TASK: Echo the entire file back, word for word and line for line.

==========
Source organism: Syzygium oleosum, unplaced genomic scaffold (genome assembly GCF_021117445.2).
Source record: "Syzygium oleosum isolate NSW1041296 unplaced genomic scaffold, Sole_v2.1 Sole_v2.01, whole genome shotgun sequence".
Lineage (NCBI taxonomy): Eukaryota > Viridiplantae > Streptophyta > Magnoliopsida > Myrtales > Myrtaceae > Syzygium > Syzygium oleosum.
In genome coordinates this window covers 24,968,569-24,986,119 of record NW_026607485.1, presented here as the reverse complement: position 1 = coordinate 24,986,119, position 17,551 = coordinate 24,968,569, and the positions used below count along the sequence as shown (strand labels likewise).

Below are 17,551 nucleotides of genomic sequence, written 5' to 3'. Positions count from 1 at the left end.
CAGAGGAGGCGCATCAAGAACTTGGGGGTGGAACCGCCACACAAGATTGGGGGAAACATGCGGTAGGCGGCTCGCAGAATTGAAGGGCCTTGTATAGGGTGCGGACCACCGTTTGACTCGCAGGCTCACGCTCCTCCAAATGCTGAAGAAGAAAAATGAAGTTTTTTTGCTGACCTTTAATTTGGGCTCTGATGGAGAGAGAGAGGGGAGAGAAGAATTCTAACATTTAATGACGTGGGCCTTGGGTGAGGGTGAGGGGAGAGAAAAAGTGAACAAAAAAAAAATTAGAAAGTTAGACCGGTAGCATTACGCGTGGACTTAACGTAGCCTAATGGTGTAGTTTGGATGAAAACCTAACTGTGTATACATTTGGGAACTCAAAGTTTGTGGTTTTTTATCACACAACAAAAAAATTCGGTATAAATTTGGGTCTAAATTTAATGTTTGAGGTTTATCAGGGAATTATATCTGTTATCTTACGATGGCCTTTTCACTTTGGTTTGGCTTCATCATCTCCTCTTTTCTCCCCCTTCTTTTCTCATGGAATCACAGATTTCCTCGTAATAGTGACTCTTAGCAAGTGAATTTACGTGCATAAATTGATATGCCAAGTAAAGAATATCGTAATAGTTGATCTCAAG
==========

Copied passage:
Source organism: Syzygium oleosum, unplaced genomic scaffold (genome assembly GCF_021117445.2).
Source record: "Syzygium oleosum isolate NSW1041296 unplaced genomic scaffold, Sole_v2.1 Sole_v2.01, whole genome shotgun sequence".
Lineage (NCBI taxonomy): Eukaryota > Viridiplantae > Streptophyta > Magnoliopsida > Myrtales > Myrtaceae > Syzygium > Syzygium oleosum.
In genome coordinates this window covers 24,968,569-24,986,119 of record NW_026607485.1, presented here as the reverse complement: position 1 = coordinate 24,986,119, position 17,551 = coordinate 24,968,569, and the positions used below count along the sequence as shown (strand labels likewise).

Below are 17,551 nucleotides of genomic sequence, written 5' to 3'. Positions count from 1 at the left end.
CAGAGGAGGCGCATCAAGAACTTGGGGGTGGAACCGCCACACAAGATTGGGGGAAACATGCGGTAGGCGGCTCGCAGAATTGAAGGGCCTTGTATAGGGTGCGGACCACCGTTTGACTCGCAGGCTCACGCTCCTCCAAATGCTGAAGAAGAAAAATGAAGTTTTTTTGCTGACCTTTAATTTGGGCTCTGATGGAGAGAGAGAGGGGAGAGAAGAATTCTAACATTTAATGACGTGGGCCTTGGGTGAGGGTGAGGGGAGAGAAAAAGTGAACAAAAAAAAAATTAGAAAGTTAGACCGGTAGCATTACGCGTGGACTTAACGTAGCCTAATGGTGTAGTTTGGATGAAAACCTAACTGTGTATACATTTGGGAACTCAAAGTTTGTGGTTTTTTATCACACAACAAAAAAATTCGGTATAAATTTGGGTCTAAATTTAATGTTTGAGGTTTATCAGGGAATTATATCTGTTATCTTACGATGGCCTTTTCACTTTGGTTTGGCTTCATCATCTCCTCTTTTCTCCCCCTTCTTTTCTCATGGAATCACAGATTTCCTCGTAATAGTGACTCTTAGCAAGTGAATTTACGTGCATAAATTGATATGCCAAGTAAAGAATATCGTAATAGTTGATCTCAAG